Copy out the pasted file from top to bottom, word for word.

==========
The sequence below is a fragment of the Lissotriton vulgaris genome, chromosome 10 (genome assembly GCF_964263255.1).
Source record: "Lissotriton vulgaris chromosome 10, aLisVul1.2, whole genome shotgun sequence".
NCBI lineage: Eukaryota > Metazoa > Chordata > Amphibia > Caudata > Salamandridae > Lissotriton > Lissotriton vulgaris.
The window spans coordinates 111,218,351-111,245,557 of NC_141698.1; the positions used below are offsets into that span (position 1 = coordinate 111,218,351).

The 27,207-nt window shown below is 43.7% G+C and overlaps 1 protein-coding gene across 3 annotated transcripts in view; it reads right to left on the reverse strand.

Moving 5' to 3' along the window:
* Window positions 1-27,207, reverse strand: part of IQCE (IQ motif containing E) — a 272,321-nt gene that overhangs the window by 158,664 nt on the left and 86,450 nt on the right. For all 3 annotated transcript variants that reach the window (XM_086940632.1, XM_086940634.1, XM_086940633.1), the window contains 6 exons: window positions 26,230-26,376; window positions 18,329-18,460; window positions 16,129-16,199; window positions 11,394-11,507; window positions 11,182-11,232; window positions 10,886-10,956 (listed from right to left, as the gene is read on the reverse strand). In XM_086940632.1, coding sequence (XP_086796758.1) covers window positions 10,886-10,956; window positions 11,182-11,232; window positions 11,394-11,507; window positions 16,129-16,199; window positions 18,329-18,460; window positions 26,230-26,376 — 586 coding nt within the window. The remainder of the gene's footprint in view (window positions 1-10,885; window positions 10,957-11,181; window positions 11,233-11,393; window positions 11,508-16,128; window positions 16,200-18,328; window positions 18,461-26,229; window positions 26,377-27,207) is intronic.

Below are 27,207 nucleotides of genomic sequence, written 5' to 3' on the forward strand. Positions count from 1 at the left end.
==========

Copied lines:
The sequence below is a fragment of the Lissotriton vulgaris genome, chromosome 10 (genome assembly GCF_964263255.1).
Source record: "Lissotriton vulgaris chromosome 10, aLisVul1.2, whole genome shotgun sequence".
NCBI lineage: Eukaryota > Metazoa > Chordata > Amphibia > Caudata > Salamandridae > Lissotriton > Lissotriton vulgaris.
The window spans coordinates 111,218,351-111,245,557 of NC_141698.1; the positions used below are offsets into that span (position 1 = coordinate 111,218,351).

The 27,207-nt window shown below is 43.7% G+C and overlaps 1 protein-coding gene across 3 annotated transcripts in view; it reads right to left on the reverse strand.

Moving 5' to 3' along the window:
* Window positions 1-27,207, reverse strand: part of IQCE (IQ motif containing E) — a 272,321-nt gene that overhangs the window by 158,664 nt on the left and 86,450 nt on the right. For all 3 annotated transcript variants that reach the window (XM_086940632.1, XM_086940634.1, XM_086940633.1), the window contains 6 exons: window positions 26,230-26,376; window positions 18,329-18,460; window positions 16,129-16,199; window positions 11,394-11,507; window positions 11,182-11,232; window positions 10,886-10,956 (listed from right to left, as the gene is read on the reverse strand). In XM_086940632.1, coding sequence (XP_086796758.1) covers window positions 10,886-10,956; window positions 11,182-11,232; window positions 11,394-11,507; window positions 16,129-16,199; window positions 18,329-18,460; window positions 26,230-26,376 — 586 coding nt within the window. The remainder of the gene's footprint in view (window positions 1-10,885; window positions 10,957-11,181; window positions 11,233-11,393; window positions 11,508-16,128; window positions 16,200-18,328; window positions 18,461-26,229; window positions 26,377-27,207) is intronic.

Below are 27,207 nucleotides of genomic sequence, written 5' to 3' on the forward strand. Positions count from 1 at the left end.